Stuyvesant Students Describe the How and the Why of Cheating
By VIVIAN YEE, New York Times writer
The night before one of the “5 to 10” times he has cheated on a test, a senior at Stuyvesant High School said, he copied a table of chemical reactions onto a scrap of paper he would peek at in his chemistry exam. He had decided that memorizing the table was a waste of time — time he could spend completing other assignments or catching up on sleep.
“It’s like, ‘I’ll keep my integrity and fail this test’ — no. No one wants to fail a test,” he said, explaining how he and others persuaded themselves to cheat. “You could study for two hours and get an 80, or you could take a risk and get a 90.”
A recent alumnus said that by the time he took his French final exam one year, he, along with his classmates, had lost all respect for the teacher. He framed the decision to cheat as a choice between pursuing the computer science and politics projects he loved or studying for a class he believed was a joke.
“When it came to French class, where the teacher had literally taught me nothing all year, and during the final the students around me were openly discussing the answers, should I not listen?” he said.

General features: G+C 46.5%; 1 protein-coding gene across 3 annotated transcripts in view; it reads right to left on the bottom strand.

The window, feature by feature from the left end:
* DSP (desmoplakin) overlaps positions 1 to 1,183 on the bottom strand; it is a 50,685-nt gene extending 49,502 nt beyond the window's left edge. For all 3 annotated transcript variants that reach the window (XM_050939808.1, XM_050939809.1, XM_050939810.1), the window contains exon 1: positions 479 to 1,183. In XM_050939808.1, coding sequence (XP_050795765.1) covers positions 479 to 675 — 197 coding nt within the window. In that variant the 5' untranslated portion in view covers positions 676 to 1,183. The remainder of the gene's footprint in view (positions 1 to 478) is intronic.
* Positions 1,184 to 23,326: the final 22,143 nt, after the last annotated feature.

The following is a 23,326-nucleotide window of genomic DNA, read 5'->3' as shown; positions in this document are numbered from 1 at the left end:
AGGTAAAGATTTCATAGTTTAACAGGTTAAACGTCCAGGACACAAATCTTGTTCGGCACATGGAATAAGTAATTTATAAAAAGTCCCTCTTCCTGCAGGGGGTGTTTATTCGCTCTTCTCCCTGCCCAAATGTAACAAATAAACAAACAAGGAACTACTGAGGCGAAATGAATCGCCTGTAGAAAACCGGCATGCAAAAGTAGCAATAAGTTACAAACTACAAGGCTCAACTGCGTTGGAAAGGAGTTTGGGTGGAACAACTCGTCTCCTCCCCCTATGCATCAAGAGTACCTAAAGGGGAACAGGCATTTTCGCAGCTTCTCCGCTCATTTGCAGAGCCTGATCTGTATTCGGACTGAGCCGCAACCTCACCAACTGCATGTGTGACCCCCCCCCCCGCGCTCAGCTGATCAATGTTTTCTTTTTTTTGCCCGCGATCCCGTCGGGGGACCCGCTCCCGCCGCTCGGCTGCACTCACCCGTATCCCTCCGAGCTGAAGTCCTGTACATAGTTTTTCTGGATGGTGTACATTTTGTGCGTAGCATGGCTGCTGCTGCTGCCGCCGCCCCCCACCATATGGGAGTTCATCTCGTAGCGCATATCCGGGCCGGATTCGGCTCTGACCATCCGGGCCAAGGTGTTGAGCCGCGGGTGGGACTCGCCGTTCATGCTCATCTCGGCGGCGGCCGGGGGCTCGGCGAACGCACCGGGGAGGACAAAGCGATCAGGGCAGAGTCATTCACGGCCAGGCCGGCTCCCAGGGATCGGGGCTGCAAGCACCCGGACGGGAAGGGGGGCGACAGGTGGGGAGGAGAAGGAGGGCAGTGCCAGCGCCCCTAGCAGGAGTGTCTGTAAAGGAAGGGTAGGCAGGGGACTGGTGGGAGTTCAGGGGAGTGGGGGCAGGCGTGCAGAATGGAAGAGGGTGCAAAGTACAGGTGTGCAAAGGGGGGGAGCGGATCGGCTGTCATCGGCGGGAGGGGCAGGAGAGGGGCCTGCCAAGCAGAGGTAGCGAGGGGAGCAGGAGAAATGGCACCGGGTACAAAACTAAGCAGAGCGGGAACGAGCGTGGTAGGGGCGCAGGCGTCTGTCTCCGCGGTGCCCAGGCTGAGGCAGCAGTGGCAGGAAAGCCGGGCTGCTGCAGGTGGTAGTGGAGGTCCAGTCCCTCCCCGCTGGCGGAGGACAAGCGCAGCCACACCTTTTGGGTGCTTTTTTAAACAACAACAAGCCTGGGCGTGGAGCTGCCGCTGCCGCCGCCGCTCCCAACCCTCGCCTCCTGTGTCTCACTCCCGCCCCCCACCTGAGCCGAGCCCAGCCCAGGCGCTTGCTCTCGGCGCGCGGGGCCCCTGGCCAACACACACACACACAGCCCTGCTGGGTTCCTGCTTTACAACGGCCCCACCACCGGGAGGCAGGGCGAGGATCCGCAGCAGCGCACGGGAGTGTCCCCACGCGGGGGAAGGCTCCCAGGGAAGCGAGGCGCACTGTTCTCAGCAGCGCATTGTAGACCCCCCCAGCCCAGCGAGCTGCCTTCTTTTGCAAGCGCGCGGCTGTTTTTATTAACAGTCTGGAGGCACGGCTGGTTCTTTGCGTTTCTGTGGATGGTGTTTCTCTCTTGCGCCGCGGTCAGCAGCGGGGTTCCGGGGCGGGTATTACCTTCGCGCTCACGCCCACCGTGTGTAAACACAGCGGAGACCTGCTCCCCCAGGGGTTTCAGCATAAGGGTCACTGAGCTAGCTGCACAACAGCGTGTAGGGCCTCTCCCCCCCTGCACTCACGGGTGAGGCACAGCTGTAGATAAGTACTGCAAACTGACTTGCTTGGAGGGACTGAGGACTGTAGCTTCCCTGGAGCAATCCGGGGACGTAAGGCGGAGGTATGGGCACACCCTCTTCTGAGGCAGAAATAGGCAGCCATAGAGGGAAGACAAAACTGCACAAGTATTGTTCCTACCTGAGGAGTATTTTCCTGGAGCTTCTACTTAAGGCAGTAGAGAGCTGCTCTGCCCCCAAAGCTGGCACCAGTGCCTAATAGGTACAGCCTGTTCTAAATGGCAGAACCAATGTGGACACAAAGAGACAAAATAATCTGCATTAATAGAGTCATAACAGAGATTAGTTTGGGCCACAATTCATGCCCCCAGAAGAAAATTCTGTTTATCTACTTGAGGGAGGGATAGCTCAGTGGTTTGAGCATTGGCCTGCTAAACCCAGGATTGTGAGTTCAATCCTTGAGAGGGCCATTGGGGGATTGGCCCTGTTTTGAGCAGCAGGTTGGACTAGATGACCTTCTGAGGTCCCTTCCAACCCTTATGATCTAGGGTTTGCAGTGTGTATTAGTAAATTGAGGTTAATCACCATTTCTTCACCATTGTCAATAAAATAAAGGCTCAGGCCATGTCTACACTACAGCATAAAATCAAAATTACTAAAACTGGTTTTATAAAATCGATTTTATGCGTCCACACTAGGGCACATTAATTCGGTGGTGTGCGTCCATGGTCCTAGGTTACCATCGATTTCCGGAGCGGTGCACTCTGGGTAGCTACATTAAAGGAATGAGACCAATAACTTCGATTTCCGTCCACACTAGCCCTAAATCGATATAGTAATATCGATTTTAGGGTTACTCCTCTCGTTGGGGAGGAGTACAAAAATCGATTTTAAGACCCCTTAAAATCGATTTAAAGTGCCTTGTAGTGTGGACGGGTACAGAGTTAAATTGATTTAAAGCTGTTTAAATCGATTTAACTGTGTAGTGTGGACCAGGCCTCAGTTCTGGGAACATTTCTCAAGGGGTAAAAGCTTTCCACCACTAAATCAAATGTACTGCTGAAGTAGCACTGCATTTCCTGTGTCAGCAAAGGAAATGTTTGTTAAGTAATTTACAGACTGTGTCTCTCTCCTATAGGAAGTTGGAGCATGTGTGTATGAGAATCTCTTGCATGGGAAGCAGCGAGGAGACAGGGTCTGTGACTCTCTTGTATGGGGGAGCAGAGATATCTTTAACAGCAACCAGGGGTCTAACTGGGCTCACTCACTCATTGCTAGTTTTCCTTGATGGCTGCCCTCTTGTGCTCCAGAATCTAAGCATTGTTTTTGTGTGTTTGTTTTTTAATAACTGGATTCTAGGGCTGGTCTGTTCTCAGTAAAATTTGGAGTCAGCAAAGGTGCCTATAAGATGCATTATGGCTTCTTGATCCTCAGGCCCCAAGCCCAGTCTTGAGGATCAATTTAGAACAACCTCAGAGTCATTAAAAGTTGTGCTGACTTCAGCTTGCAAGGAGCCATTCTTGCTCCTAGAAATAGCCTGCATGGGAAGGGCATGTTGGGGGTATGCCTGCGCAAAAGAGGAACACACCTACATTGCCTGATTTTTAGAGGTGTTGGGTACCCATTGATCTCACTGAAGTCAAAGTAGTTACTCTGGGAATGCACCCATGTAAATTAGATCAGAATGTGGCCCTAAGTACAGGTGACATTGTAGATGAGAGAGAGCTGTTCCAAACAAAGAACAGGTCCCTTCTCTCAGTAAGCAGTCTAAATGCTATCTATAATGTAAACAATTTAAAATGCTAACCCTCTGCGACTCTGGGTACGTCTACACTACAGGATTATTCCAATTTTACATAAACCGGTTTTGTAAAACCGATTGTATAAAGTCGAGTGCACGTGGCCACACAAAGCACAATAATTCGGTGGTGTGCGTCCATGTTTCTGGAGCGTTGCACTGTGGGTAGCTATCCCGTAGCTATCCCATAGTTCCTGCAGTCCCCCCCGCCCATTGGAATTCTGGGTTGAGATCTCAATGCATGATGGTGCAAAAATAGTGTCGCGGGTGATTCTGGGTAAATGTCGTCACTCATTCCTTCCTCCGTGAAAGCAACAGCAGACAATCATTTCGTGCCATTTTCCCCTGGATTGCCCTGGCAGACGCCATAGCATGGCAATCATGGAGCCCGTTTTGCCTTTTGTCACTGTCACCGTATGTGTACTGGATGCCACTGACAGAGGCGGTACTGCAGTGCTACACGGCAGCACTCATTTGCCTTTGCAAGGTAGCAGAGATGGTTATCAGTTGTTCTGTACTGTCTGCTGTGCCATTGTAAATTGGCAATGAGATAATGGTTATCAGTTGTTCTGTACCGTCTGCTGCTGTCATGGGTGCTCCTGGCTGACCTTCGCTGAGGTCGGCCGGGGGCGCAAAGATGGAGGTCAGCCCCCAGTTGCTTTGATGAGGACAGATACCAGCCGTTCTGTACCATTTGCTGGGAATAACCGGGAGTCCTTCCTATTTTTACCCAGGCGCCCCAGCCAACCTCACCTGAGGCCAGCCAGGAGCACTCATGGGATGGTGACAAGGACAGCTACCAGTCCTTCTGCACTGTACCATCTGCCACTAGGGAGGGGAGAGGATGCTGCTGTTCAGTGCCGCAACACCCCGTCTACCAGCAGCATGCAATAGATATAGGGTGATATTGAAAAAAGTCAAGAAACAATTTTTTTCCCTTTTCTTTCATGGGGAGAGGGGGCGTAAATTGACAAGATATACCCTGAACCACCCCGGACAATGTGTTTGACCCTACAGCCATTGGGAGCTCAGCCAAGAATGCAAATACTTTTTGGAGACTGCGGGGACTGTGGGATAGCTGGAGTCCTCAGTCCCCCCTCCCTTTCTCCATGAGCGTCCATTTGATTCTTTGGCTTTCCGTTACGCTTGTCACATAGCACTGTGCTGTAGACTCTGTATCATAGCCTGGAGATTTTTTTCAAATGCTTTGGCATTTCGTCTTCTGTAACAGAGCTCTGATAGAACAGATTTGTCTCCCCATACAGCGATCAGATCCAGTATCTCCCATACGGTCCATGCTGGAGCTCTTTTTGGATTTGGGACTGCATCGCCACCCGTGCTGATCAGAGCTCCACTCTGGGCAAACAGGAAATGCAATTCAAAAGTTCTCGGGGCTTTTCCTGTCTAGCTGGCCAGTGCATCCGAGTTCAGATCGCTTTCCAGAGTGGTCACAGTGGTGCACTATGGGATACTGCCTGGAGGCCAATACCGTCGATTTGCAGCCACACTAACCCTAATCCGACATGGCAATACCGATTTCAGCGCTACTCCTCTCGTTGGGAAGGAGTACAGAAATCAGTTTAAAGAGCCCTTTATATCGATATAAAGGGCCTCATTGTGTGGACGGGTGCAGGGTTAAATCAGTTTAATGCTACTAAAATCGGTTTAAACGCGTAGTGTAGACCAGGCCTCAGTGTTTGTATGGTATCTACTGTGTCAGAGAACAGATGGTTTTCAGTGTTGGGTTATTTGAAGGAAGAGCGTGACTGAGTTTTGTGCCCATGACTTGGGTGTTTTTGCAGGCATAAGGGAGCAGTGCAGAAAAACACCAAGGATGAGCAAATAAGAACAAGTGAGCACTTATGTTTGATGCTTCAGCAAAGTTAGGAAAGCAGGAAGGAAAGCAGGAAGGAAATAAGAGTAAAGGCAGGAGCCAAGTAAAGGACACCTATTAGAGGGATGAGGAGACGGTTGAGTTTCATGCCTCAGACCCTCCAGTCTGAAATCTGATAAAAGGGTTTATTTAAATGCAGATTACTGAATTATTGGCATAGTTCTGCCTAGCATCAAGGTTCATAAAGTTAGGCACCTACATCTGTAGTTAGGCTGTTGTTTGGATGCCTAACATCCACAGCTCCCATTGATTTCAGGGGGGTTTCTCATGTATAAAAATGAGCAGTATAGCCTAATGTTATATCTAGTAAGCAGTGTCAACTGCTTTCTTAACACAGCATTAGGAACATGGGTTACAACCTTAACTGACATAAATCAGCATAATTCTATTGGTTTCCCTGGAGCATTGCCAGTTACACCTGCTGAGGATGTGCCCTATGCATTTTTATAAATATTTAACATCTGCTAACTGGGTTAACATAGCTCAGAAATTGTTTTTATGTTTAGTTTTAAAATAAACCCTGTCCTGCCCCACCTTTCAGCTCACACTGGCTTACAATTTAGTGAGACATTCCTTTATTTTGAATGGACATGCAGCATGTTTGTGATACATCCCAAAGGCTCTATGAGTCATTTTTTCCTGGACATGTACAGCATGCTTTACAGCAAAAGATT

These are the sorts of calculations many students at Stuyvesant, New York City’s flagship public school, learn to make by the middle of their freshman year: weighing two classes against each other, the possibility of getting an A against the possibility of getting caught, keeping their integrity against making it to a dream college. By the time they graduate, many have internalized a moral and academic math: Copying homework is fine, but cheating on a test is less so; cheating to get by in a required class is more acceptable than cheating on an Advanced Placement exam; anything less than a grade of 85 is “failing”; achieve anything more than a grade-point average of 95, and you might be bound for the Massachusetts Institute of Technology or Yale.